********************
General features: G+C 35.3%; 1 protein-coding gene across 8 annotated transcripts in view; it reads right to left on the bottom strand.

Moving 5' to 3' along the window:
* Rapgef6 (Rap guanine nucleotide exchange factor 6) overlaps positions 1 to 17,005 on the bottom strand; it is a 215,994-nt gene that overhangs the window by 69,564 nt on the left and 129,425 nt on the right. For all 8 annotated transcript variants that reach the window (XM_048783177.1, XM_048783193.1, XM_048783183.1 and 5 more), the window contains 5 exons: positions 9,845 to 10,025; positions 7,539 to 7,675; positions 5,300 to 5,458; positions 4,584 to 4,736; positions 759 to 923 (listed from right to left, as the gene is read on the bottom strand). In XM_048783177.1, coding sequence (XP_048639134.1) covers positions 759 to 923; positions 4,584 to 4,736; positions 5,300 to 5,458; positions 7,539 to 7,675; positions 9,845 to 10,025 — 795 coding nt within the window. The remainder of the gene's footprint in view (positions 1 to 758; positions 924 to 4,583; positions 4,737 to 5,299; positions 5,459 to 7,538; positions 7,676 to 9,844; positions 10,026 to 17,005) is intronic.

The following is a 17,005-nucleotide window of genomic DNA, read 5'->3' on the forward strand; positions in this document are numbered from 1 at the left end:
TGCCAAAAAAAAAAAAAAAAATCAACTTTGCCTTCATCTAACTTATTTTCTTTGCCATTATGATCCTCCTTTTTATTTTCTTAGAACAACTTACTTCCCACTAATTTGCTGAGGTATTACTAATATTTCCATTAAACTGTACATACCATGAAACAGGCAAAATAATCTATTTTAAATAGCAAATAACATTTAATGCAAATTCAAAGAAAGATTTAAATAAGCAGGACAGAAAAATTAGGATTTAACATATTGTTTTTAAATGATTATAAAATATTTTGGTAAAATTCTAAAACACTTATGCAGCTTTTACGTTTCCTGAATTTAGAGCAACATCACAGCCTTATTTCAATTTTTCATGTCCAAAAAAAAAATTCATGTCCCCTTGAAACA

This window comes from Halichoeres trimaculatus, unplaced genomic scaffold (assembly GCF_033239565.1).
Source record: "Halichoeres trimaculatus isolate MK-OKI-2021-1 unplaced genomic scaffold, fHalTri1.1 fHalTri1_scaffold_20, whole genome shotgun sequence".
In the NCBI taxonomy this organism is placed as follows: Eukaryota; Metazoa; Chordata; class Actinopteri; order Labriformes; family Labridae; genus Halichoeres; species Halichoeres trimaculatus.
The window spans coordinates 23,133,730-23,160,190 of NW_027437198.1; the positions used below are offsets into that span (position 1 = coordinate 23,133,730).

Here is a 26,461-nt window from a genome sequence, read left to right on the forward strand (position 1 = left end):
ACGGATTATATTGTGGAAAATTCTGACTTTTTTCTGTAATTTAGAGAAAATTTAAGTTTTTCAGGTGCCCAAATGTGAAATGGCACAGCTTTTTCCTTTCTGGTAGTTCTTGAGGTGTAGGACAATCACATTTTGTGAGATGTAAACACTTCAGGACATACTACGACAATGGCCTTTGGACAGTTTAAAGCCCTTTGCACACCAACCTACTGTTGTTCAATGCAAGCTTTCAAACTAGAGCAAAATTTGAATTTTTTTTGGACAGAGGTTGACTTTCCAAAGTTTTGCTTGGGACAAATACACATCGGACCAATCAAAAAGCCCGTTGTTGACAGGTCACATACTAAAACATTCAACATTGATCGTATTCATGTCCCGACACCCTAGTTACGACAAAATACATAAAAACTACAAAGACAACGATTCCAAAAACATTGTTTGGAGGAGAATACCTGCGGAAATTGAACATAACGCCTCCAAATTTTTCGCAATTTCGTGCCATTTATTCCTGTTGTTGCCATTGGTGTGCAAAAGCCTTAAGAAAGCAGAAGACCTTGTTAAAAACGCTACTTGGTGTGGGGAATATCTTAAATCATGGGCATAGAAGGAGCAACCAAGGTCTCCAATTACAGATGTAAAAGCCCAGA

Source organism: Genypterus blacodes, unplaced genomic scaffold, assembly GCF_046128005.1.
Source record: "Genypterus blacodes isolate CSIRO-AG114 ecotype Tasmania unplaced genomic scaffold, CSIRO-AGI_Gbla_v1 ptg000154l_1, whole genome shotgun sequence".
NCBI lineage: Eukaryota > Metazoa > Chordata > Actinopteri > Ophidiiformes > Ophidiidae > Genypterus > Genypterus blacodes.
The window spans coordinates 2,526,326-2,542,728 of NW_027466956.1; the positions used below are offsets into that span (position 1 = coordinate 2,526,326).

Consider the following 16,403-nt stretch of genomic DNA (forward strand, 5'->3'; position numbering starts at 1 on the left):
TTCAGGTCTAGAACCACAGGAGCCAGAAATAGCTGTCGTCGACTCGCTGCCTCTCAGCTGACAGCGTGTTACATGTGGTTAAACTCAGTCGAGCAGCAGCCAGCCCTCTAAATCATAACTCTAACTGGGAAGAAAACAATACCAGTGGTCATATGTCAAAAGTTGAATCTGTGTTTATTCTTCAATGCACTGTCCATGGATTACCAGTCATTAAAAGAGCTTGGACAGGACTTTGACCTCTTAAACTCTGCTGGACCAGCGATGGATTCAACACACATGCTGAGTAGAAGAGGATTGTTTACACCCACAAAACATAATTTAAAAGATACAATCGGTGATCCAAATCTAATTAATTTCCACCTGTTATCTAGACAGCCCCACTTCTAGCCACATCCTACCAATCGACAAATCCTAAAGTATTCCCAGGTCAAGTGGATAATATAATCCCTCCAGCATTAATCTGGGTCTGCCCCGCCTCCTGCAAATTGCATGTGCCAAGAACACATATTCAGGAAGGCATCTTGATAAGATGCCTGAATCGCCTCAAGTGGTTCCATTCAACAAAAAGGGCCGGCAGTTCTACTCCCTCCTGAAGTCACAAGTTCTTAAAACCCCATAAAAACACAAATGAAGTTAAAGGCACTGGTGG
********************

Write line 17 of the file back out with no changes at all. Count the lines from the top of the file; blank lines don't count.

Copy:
TTCAGGTCTAGAACCACAGGAGCCAGAAATAGCTGTCGTCGACTCGCTGCCTCTCAGCTGACAGCGTGTTACATGTGGTTAAACTCAGTCGAGCAGCAGCCAGCCCTCTAAATCATAACTCTAACTGGGAAGAAAACAATACCAGTGGTCATATGTCAAAAGTTGAATCTGTGTTTATTCTTCAATGCACTGTCCATGGATTACCAGTCATTAAAAGAGCTTGGACAGGACTTTGACCTCTTAAACTCTGCTGGACCAGCGATGGATTCAACACACATGCTGAGTAGAAGAGGATTGTTTACACCCACAAAACATAATTTAAAAGATACAATCGGTGATCCAAATCTAATTAATTTCCACCTGTTATCTAGACAGCCCCACTTCTAGCCACATCCTACCAATCGACAAATCCTAAAGTATTCCCAGGTCAAGTGGATAATATAATCCCTCCAGCATTAATCTGGGTCTGCCCCGCCTCCTGCAAATTGCATGTGCCAAGAACACATATTCAGGAAGGCATCTTGATAAGATGCCTGAATCGCCTCAAGTGGTTCCATTCAACAAAAAGGGCCGGCAGTTCTACTCCCTCCTGAAGTCACAAGTTCTTAAAACCCCATAAAAACACAAATGAAGTTAAAGGCACTGGTGG